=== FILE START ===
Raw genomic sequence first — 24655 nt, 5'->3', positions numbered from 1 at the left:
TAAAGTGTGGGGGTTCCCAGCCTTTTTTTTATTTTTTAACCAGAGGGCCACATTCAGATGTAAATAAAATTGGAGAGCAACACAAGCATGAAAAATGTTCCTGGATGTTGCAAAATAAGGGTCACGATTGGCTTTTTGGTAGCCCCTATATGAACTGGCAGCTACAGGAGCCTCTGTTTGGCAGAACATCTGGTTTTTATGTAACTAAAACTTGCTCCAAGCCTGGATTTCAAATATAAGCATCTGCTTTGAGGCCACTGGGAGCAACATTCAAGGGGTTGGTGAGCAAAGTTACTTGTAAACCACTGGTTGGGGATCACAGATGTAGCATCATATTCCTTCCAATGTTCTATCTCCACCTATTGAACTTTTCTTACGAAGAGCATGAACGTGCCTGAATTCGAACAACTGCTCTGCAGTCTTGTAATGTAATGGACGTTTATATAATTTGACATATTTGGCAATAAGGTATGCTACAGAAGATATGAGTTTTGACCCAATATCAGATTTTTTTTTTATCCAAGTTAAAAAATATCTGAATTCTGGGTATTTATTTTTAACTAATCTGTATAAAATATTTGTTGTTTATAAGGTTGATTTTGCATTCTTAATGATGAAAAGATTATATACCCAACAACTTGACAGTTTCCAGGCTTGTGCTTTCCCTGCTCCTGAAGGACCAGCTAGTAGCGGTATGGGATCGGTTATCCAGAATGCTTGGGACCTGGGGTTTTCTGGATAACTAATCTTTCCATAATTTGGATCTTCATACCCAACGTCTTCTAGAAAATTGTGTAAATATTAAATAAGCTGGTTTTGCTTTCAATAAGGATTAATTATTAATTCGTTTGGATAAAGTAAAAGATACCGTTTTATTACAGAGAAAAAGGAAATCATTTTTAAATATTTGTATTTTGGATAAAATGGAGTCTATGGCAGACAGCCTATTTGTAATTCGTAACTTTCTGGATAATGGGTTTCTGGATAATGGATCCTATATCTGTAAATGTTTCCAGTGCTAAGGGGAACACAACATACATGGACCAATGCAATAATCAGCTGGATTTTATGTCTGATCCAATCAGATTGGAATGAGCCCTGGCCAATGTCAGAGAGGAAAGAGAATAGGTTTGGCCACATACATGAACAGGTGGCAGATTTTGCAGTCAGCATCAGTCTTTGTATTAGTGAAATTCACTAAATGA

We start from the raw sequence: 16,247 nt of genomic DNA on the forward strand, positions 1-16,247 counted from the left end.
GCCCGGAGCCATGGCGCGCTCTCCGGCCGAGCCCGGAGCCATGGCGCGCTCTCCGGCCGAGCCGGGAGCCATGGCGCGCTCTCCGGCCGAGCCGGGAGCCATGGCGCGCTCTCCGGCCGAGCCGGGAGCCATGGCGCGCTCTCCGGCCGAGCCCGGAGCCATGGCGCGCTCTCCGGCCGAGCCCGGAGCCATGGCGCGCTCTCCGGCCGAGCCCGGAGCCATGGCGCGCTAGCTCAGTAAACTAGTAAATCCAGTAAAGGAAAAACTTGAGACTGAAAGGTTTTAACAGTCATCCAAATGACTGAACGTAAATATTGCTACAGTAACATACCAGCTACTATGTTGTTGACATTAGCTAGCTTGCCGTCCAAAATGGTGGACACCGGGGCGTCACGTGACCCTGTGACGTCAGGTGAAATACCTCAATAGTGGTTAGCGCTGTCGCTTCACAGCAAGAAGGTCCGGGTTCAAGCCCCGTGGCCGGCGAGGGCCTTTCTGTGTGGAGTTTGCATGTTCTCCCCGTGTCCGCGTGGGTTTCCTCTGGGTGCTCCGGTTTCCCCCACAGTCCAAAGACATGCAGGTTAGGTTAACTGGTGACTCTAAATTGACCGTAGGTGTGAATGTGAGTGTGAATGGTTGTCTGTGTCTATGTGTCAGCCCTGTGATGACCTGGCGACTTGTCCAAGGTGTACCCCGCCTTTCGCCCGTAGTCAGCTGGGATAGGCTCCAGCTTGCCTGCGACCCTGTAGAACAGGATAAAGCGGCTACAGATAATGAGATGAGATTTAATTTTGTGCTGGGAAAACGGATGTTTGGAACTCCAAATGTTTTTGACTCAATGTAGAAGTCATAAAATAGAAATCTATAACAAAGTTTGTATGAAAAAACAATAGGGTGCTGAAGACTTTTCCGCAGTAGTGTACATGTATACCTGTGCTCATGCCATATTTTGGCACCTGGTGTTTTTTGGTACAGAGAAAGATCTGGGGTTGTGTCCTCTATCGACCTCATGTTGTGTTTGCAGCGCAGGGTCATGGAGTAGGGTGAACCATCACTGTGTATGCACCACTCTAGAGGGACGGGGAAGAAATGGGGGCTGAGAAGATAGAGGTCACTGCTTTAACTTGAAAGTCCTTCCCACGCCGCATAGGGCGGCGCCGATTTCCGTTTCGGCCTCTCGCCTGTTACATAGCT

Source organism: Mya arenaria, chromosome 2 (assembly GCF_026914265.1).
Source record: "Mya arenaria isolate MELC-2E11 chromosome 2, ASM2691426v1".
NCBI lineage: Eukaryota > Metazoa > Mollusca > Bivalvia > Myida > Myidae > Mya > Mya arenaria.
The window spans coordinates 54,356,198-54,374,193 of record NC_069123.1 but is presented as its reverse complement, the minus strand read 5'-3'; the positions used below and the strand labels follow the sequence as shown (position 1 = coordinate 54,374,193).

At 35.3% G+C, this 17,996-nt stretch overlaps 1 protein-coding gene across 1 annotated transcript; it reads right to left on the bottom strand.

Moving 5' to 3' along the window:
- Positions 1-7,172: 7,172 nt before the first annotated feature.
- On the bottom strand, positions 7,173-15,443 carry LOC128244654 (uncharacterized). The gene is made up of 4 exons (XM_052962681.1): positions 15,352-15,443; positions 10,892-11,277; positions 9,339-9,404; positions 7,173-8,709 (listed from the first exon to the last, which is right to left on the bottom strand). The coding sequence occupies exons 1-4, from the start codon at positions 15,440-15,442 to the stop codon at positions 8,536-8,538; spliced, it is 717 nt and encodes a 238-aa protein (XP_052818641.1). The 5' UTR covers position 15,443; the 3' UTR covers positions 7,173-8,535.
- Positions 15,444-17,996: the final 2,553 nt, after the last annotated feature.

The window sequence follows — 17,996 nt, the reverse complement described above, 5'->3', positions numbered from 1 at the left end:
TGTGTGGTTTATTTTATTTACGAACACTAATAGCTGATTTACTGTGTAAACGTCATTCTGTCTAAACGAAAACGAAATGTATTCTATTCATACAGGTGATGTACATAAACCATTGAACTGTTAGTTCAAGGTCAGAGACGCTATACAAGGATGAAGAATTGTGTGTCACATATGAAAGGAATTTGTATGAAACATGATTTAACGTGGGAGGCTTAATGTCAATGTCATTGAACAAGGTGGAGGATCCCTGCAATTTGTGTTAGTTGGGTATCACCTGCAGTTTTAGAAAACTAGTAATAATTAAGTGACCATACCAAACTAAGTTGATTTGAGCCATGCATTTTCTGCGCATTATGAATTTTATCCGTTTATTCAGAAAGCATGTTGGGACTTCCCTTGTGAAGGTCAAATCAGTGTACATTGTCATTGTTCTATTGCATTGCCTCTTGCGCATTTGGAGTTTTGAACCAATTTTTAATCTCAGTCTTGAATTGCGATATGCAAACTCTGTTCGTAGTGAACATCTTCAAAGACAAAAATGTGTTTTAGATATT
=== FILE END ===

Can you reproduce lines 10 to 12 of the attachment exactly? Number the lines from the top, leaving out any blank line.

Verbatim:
Moving 5' to 3' along the window:
- Positions 1-7,172: 7,172 nt before the first annotated feature.
- On the bottom strand, positions 7,173-15,443 carry LOC128244654 (uncharacterized). The gene is made up of 4 exons (XM_052962681.1): positions 15,352-15,443; positions 10,892-11,277; positions 9,339-9,404; positions 7,173-8,709 (listed from the first exon to the last, which is right to left on the bottom strand). The coding sequence occupies exons 1-4, from the start codon at positions 15,440-15,442 to the stop codon at positions 8,536-8,538; spliced, it is 717 nt and encodes a 238-aa protein (XP_052818641.1). The 5' UTR covers position 15,443; the 3' UTR covers positions 7,173-8,535.